I remember the first time I became my sister's mother. We were waiting for a table in a restaurant and the young hostess said, pointing from one twin to the other, "Mother and daughter?" I told her and not so kindly that we were sisters.
Recently, I was uptown in a popular restaurant with my boyfriend and a good friend of his. A young man looking at my friend, a very attractive woman, and me gave us a mother and daughter compliment. I tried to be as gracious as possible and responded, "No, were just friends." Last mother's day I jokingly emailed my 'daughter' and chided her for not wishing me a Happy Mother's Day.
Yvette and I don't understand why people have the need to identify people they don't know. Why do they find it necessary, based on appearances to try and figure out people's relationships? How many older men are asked if their wives are their daughters? Plenty, I believe - and the same goes for older women with younger men.
If one listens and is earnestly engaged in conversation, this information will present itself and save everyone the embarrassment and yes, sometimes the offensiveness that is a result of not listening. Instead, many take the shortcut and blurt out a question.
I learned this lesson the hard way. I had arrived at a party with my sister. There was a line at the door, guests preceding us congratulated the host as they entered the apartment. When it was my turn, I congratulated him as well. Yvette and I were guests of a guest, we'd assumed it just an old fashioned house party. A while later I met the lady of the house and someone was congratulating her too. About an hour into the party I walked over to her noticing her pregnant looking stomach. "Congratulations, when are you due?" The minute the question came out of my mouth I knew what was coming. "Do I look pregnant?" I had no choice but to be honest. "You, do and everyone has been congratulating you and your husband, I was sure you were pregnant. I am so sorry. I didn't mean to be rude."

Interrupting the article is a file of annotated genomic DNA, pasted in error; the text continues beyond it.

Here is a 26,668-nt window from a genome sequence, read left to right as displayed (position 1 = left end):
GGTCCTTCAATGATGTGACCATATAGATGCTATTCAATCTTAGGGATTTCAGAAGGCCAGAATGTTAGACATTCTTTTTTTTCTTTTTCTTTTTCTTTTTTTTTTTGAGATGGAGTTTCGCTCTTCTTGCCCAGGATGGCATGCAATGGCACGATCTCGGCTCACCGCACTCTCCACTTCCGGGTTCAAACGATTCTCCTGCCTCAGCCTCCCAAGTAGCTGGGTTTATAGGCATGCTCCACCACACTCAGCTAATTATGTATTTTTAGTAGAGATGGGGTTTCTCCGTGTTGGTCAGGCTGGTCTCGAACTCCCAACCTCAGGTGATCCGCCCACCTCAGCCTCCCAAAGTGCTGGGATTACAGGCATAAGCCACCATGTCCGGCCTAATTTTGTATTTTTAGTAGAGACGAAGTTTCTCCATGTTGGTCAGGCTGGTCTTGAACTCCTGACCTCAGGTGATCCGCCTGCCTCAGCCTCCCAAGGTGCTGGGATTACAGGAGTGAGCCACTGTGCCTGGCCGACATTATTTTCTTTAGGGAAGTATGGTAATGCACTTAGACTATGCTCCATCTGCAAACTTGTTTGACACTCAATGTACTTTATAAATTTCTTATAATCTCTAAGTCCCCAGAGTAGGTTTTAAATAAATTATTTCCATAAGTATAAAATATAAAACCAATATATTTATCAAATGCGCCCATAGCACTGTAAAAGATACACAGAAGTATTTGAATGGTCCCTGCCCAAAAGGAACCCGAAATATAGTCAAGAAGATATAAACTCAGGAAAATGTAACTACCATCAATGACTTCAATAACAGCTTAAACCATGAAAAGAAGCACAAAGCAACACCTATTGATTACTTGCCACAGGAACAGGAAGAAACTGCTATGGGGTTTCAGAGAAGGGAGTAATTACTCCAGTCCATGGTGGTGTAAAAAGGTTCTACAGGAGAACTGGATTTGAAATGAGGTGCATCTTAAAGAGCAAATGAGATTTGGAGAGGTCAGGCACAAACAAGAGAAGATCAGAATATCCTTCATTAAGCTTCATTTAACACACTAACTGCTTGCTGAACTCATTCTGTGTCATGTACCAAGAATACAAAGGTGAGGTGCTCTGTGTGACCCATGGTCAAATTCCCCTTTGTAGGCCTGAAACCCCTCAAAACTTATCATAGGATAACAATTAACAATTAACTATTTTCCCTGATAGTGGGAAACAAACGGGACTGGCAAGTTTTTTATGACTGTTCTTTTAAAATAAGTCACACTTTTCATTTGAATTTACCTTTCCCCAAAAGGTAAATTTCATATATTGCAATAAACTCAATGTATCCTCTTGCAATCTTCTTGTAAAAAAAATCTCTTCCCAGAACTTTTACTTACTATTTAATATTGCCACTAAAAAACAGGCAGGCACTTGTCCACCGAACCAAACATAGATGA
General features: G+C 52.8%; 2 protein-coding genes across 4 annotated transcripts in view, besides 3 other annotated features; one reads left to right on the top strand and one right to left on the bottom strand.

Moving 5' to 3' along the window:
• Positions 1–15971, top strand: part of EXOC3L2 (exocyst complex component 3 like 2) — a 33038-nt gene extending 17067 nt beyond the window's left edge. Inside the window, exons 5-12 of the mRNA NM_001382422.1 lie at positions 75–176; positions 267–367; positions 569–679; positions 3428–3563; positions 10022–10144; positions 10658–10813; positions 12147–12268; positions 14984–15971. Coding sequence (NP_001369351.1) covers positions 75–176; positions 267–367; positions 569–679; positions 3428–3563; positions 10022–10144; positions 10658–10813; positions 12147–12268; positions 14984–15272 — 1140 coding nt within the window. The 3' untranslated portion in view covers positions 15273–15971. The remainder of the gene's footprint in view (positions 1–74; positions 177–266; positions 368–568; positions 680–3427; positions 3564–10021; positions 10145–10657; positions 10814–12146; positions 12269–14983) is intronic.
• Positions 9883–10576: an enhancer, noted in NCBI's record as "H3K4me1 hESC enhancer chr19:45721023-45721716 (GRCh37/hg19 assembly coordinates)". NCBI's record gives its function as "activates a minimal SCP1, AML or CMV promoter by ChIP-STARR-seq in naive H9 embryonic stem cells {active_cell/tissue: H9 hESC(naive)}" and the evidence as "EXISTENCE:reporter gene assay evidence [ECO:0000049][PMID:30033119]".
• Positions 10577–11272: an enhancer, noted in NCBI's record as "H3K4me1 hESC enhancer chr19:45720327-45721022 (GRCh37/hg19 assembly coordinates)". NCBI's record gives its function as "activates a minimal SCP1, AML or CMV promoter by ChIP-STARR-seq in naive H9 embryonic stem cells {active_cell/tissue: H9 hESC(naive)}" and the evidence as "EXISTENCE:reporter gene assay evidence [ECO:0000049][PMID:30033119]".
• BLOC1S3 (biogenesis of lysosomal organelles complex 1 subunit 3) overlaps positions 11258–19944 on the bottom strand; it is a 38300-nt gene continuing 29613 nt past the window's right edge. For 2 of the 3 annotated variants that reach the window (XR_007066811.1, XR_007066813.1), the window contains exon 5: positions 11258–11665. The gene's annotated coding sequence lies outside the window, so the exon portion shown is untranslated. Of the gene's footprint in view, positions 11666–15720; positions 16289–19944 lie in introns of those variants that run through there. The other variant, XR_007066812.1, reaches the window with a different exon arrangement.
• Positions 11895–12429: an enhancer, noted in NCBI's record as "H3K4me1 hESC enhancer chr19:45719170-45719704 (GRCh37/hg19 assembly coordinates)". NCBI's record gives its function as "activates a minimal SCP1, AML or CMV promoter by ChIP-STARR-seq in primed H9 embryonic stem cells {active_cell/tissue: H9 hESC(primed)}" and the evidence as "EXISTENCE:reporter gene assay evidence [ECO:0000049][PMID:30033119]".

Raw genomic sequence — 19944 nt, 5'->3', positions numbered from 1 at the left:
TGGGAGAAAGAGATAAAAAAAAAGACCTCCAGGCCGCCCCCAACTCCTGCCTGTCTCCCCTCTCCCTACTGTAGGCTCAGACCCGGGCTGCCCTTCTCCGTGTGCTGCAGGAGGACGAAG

She was kind and didn't ask me to leave. Yvette was mortified, she'd seen the whole thing.
I learned my lesson. People will tell you who they are. Don't tell them. Don't ask two men if they're brothers, the same goes for two women. Don't ask a man about his wife just because he's wearing a wedding ring. Consider that he may have a husband. A woman may have a wife. children may have two daddies or two mommies.
We're losing the art of conversation in our rush to know it all. Better to make snap judgements and conclusions and worry about the facts later.
I decided long ago that my gray hair isn't going anywhere and so has Yvette. The picture of that appeared in Oprah last October helped a lot of women make the decision. Some decided not when we told them about the drawbacks. If you're not ready to become your sister's mother and can't contain yourself in a civil manner when this assumption is made and comes flying in your face. Hold off on the gray.
Happy listening and talking!